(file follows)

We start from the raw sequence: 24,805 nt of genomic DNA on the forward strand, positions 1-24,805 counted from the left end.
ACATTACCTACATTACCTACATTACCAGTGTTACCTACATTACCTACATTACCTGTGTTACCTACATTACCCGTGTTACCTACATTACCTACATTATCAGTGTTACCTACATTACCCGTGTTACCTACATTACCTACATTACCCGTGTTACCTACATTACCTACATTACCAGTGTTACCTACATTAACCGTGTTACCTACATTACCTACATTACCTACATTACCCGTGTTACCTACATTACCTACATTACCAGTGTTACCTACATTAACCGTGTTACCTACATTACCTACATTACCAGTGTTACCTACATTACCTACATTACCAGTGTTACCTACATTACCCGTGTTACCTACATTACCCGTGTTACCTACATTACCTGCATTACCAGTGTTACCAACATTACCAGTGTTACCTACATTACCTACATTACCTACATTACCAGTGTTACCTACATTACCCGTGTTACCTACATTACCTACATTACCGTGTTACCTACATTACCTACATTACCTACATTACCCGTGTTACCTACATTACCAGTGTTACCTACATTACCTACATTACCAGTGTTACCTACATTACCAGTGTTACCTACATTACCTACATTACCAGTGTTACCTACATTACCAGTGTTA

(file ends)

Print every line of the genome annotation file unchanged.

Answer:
We start from the raw sequence: 24,805 nt of genomic DNA on the forward strand, positions 1-24,805 counted from the left end.
ACATTACCTACATTACCTACATTACCAGTGTTACCTACATTACCTACATTACCTGTGTTACCTACATTACCCGTGTTACCTACATTACCTACATTATCAGTGTTACCTACATTACCCGTGTTACCTACATTACCTACATTACCCGTGTTACCTACATTACCTACATTACCAGTGTTACCTACATTAACCGTGTTACCTACATTACCTACATTACCTACATTACCCGTGTTACCTACATTACCTACATTACCAGTGTTACCTACATTAACCGTGTTACCTACATTACCTACATTACCAGTGTTACCTACATTACCTACATTACCAGTGTTACCTACATTACCCGTGTTACCTACATTACCCGTGTTACCTACATTACCTGCATTACCAGTGTTACCAACATTACCAGTGTTACCTACATTACCTACATTACCTACATTACCAGTGTTACCTACATTACCCGTGTTACCTACATTACCTACATTACCGTGTTACCTACATTACCTACATTACCTACATTACCCGTGTTACCTACATTACCAGTGTTACCTACATTACCTACATTACCAGTGTTACCTACATTACCAGTGTTACCTACATTACCTACATTACCAGTGTTACCTACATTACCAGTGTTA